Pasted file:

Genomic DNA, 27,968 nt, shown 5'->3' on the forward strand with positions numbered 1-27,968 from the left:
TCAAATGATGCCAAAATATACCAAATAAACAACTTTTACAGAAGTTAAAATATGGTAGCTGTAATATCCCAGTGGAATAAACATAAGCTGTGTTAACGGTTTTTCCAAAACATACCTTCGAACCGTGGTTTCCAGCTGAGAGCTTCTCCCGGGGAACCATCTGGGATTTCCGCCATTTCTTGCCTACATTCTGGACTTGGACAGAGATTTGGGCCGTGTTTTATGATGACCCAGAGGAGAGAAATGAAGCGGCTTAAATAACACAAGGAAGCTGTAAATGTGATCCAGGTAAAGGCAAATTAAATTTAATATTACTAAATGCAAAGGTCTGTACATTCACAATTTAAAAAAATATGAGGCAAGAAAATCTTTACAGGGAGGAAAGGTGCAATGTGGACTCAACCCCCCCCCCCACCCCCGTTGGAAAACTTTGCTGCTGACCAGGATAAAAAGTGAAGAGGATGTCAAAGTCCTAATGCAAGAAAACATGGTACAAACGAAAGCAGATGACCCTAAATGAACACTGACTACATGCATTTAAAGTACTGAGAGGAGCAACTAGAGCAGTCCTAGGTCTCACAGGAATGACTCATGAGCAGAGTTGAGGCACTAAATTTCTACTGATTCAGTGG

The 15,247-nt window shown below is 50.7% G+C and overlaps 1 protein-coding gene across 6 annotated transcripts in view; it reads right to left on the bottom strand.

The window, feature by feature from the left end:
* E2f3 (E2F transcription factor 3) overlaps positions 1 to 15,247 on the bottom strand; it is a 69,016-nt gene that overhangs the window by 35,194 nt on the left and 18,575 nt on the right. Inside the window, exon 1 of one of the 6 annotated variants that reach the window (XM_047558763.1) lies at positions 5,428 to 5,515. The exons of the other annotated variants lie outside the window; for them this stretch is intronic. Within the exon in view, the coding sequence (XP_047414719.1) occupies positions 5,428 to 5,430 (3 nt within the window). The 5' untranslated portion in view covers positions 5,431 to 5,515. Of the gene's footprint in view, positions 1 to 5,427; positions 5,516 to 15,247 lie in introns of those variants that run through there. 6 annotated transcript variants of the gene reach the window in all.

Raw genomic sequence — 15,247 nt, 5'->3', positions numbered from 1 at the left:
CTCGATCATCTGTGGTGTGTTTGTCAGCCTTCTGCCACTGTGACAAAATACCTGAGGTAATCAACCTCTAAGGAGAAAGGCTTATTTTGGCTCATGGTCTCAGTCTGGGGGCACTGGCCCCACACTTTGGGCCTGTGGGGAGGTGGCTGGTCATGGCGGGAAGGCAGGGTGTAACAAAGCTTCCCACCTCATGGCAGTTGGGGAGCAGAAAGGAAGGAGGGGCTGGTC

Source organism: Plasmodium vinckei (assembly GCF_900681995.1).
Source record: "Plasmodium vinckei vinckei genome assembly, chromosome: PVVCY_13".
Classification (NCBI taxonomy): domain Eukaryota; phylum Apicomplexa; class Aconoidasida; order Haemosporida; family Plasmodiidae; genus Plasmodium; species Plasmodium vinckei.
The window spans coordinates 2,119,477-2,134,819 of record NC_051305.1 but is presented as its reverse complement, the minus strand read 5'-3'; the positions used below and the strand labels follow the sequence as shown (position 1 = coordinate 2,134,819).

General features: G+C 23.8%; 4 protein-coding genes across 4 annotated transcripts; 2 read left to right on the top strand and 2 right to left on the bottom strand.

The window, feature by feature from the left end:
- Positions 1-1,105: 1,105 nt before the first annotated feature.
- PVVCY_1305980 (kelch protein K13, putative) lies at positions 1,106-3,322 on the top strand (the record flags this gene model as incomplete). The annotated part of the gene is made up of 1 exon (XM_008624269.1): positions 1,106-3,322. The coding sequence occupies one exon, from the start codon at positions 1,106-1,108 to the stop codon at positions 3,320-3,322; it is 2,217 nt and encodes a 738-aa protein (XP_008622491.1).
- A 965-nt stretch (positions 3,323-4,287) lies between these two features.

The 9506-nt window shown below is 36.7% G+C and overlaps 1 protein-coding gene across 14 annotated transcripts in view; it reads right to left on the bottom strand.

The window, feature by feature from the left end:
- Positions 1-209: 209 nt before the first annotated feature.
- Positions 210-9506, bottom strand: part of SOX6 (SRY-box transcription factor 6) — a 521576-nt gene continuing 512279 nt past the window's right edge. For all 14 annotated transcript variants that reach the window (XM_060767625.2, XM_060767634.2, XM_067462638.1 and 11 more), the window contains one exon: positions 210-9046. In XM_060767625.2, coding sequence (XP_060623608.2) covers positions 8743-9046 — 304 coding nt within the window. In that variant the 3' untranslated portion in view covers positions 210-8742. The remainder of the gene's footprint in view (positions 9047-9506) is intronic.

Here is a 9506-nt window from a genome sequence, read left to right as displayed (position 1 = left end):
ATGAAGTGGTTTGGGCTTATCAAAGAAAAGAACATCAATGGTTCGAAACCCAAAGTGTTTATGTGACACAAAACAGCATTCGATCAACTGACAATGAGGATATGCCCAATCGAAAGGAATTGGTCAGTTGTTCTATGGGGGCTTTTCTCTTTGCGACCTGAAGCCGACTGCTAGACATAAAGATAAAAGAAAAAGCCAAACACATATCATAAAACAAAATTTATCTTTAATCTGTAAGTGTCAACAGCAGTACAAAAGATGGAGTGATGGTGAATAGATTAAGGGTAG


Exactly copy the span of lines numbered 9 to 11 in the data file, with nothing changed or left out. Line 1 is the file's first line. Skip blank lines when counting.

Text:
Source record: "Plasmodium vinckei vinckei genome assembly, chromosome: PVVCY_13".
Classification (NCBI taxonomy): domain Eukaryota; phylum Apicomplexa; class Aconoidasida; order Haemosporida; family Plasmodiidae; genus Plasmodium; species Plasmodium vinckei.
The window spans coordinates 2,119,477-2,134,819 of record NC_051305.1 but is presented as its reverse complement, the minus strand read 5'-3'; the positions used below and the strand labels follow the sequence as shown (position 1 = coordinate 2,134,819).